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Prehistoric megalodon shark tooth found in Prince George by rock-hunting mother and daughter

They were hunting for agates, they found a piece of pre-history.

While combing the Nechako River on Tuesday (April 11), Rachel Cook and her step-daughter Addison Shill came across something unusual.

“We were at a section where it was both gravelly and clay,” Cook told My PG Now – an area she did not have much hope for agates in – when they found something else.

“As we were walking by, she and I noticed at the same time… initially I thought it would be our agate find of the evening because it had a bit of a shine to it.”

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The Megalodon tooth found by Rachel Cook and Addison Shill (Photo provided by Rachel Cook)

She said two-thirds of what was hopefully an agate was submerged in the mud, but when she dislodged it, it was not the rock she was looking for.

“We took it with us because I knew right away that it wasn’t something normal,” Cook said. “Her and I both said ‘It looks like a shark’s tooth, only way bigger.'”

It is a good thing they did, because Cook and Shill would later find out they were holding the tooth of a megalodon – a pre-historic shark – that is anywhere between 3-25 million years old.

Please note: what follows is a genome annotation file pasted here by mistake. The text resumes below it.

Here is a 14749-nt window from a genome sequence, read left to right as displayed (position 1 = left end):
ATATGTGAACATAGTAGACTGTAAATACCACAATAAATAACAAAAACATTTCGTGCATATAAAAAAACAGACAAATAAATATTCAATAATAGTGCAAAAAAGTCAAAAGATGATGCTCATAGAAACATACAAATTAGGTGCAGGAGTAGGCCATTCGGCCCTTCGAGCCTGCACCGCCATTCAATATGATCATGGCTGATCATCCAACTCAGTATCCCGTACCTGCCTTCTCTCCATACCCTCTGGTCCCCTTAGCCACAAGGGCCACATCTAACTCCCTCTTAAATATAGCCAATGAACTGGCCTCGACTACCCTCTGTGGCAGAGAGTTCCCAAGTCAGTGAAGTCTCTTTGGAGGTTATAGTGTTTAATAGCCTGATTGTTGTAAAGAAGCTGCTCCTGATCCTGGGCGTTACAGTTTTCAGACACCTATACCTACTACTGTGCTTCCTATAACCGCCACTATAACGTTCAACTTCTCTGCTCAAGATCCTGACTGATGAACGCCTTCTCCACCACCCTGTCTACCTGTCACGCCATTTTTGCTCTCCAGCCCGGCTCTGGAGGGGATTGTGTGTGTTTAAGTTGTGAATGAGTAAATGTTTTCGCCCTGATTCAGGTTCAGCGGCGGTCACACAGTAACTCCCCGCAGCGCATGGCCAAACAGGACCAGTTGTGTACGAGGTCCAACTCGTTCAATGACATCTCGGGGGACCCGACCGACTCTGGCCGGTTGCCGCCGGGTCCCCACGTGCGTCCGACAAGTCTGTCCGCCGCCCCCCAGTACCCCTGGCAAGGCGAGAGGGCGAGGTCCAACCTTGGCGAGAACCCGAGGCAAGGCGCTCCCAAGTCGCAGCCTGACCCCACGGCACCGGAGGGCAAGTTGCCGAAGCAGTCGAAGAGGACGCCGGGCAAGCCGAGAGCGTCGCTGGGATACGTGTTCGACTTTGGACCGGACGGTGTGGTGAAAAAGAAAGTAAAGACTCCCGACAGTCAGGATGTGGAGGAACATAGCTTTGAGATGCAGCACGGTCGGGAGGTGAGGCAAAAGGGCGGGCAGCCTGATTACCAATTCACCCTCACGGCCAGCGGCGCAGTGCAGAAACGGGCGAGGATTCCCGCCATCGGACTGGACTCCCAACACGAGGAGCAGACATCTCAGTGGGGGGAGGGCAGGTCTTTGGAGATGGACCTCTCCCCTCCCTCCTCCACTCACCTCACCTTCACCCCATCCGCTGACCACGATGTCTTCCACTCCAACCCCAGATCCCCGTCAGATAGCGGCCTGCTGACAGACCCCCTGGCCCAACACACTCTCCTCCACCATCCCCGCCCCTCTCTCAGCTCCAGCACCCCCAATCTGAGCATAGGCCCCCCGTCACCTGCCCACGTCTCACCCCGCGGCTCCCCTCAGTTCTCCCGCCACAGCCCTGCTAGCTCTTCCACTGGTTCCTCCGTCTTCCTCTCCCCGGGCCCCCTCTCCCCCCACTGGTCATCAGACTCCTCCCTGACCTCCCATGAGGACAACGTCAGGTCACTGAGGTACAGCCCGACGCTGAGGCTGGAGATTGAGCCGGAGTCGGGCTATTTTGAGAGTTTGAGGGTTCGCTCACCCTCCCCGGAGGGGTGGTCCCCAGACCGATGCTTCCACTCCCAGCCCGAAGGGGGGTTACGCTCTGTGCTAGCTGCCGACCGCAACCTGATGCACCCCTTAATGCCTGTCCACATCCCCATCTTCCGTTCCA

According to the Natural History Museum, these sharks were the largest that have ever lived – reaching up to 60 feet long.

The museum says “it is estimated that its jaw would span 2.7 by 3.4 meters wide, easily big enough to swallow two adult people side-by-side.

These jaws were lined with 276 teeth, and studies reconstructing the shark’s bite force suggest that it may have been one of the most powerful predators ever to have existed.”

After returning home from their expedition, Cook took to social media to see if she could find out what it was she was holding.

Hundreds of people were immediately interested and helped Cook connect with multiple paleontologists who confirmed it was once in the mouth of a giant, prehistoric shark.

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But how did one of these end up in Prince George?

“We had a paleontologist respond saying that it was more than likely here as a result of something called glacier displacement,” Cook explained.

“Meaning when it was already a fossil, however many hundreds of thousands of years ago, a glacier scraped it up as it was coming down here, and it took a very long, slow ride down here – eventually settling in the mudbanks of the Nechako river.”

Prior to this, Cook had not considered what she would do with a pre-historic shark tooth.

Right now she wants to hold on to it as a trophy, but eventually she said she is interested in donating to a BC Museum.

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